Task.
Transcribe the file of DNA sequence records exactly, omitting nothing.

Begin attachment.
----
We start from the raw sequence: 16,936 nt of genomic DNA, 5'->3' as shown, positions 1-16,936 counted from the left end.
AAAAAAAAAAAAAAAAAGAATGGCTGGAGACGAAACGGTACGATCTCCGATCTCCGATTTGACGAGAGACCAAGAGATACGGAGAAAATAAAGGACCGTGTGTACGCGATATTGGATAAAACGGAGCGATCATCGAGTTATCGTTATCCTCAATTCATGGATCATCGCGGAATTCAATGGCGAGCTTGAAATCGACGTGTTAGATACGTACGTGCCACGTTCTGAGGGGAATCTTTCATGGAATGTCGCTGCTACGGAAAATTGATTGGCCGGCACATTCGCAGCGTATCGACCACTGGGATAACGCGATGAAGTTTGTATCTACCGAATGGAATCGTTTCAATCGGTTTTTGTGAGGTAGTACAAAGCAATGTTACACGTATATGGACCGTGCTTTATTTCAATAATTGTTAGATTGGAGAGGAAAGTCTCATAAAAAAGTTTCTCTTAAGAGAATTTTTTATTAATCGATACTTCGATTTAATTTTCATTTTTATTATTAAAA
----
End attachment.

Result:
We start from the raw sequence: 16,936 nt of genomic DNA, 5'->3' as shown, positions 1-16,936 counted from the left end.
AAAAAAAAAAAAAAAAAGAATGGCTGGAGACGAAACGGTACGATCTCCGATCTCCGATTTGACGAGAGACCAAGAGATACGGAGAAAATAAAGGACCGTGTGTACGCGATATTGGATAAAACGGAGCGATCATCGAGTTATCGTTATCCTCAATTCATGGATCATCGCGGAATTCAATGGCGAGCTTGAAATCGACGTGTTAGATACGTACGTGCCACGTTCTGAGGGGAATCTTTCATGGAATGTCGCTGCTACGGAAAATTGATTGGCCGGCACATTCGCAGCGTATCGACCACTGGGATAACGCGATGAAGTTTGTATCTACCGAATGGAATCGTTTCAATCGGTTTTTGTGAGGTAGTACAAAGCAATGTTACACGTATATGGACCGTGCTTTATTTCAATAATTGTTAGATTGGAGAGGAAAGTCTCATAAAAAAGTTTCTCTTAAGAGAATTTTTTATTAATCGATACTTCGATTTAATTTTCATTTTTATTATTAAAA